Thursday, September 09, 2010

Thoughts on Unity

My neighbour asked me to share my thoughts on unity with her. She is preparing a worship service for her church and had recently discovered that I am a theologian. So far our efforts to connect to have the actual conversation hasn't panned out but I've been thinking and thought I'd share some of my thoughts here. I also think that it fits into the theme of the day.

The first thing I think about for unity is that it is not uniformity. This is foundational. Uniformity is, in my thinking, the opposite of unity. It is the inability to recognize others as others but to insist on conformity. In a real sense this represents the devaluing of the human spirit/potential, the inability to allow each of us to explore our unique journeys, or at least to not explore them in the company of those who insist on uniformity. Unity can only occur when there is real difference and a choice to live with the tensions that such differences might produce.

I will take a step further and say that unity, ideally speaking, celebrates difference. Unity is the overcoming of the tensions difference create not by subsuming all differences into some indefinite slurry, but rather by recognizing that we are not all identical and that our dissimilarities are often the sources of our strengths. These strengths are the contribution that makes unity desirable. When we bring our unique selves to the community we enrich the whole. (The opposite is when we force conformity then we rob the community of its ability to act/create.) So, religiously speaking, when I come to community I bring my whole identity with me.

In a very real sense there is a notion of tolerance implicit in unity. Not the kind of tolerance that forces differences to be understated, but the sort that is willing to explore the differences in others to understand why those differences matter to the other. Tolerance means we accept the other as the other truly is, even if we disagree with the position of the other. As a second step we try to understand the other on their own terms. Paying attention to how their difference(s) contribute to a stronger community.

It might be easy to see how this unity, that I describe, can take us beyond even our own religious identities. This is what makes hatred so offensive to me. It is a violence against difference, an intolerance of difference and an enemy of unity.

3 comments:

byron smith said...

What is the role or place of Christ in unity?

One of Freedom said...

Good question. Actually for a Christian Christ should have a lot to do with unity. Whenever I think through unity I am always influenced by the idea of Social Trinitarianism, God as community in full celebration of difference. Then there is Christ's incarnational example - who he invited/included in his table fellowship.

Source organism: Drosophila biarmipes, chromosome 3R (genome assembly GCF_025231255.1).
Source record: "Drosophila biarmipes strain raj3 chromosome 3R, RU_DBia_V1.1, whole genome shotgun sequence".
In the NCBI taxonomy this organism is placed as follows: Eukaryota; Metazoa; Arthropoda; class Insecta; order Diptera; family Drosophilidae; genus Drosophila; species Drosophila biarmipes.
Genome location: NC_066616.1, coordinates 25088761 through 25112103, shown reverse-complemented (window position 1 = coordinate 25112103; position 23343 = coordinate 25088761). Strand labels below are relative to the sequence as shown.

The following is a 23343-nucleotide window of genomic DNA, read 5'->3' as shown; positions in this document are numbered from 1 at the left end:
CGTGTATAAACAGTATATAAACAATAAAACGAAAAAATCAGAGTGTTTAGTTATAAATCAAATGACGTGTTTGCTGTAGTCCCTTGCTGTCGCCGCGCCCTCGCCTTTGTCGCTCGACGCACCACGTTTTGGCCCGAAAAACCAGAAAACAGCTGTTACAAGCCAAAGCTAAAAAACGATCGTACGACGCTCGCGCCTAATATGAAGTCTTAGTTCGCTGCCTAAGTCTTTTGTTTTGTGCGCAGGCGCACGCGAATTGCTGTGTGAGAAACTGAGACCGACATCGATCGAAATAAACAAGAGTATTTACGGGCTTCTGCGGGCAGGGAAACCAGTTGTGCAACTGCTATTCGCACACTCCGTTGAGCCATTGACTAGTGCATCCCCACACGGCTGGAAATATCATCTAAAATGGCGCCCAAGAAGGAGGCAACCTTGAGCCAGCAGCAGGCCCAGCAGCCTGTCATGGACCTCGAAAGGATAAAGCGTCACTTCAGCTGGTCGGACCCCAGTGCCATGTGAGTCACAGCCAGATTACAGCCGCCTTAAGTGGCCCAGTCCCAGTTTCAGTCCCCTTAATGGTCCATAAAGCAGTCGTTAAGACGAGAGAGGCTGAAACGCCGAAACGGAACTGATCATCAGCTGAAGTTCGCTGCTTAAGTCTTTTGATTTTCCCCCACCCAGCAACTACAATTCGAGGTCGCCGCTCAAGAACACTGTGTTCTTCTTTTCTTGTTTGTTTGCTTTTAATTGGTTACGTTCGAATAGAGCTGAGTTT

It is when you start to move beyond the boundaries of religion that things get trickier. As a Christian I can see Christ in the actions of those who work for unity, be they Moslem, Athiest, etc. But to claim that this is Christ in action is sort of offensive. In the way the Rahner's notion of an Anonymous Christian is offensive. But it is a particularity of my faith stance. What I would do is say that such actions demonstrate qualities that are/should be evoked by the best of Christian religion.

The way I envision unity allow that sort of breathing room. It allows that I can draw on the explanatory powers of my religion to understand my connection to an other - but at the same time the other does not have to accept my religions mediation of their actions. But that we both recognize a good that we are engaged in - unity.

In another way, I would say that Christ also gives a clear imperative to Christians to hold their particularity. Incarnationally through the example of resisting unjust religious claims. What we, as Christians, need to remember is that unlike Christ those critiques should be reciprocal. Only then can our Buddhist neighbour bring out the best Christian in us (and likewise we should always bring out the best Buddhist in them).

Becky said...

Rather than "tolerance" the term I much prefer is "appreciative understanding". Tolerance is necessary to survive in civil society, but appreciative understanding is what we need to grow and appreciate diversity - so to really experience unity.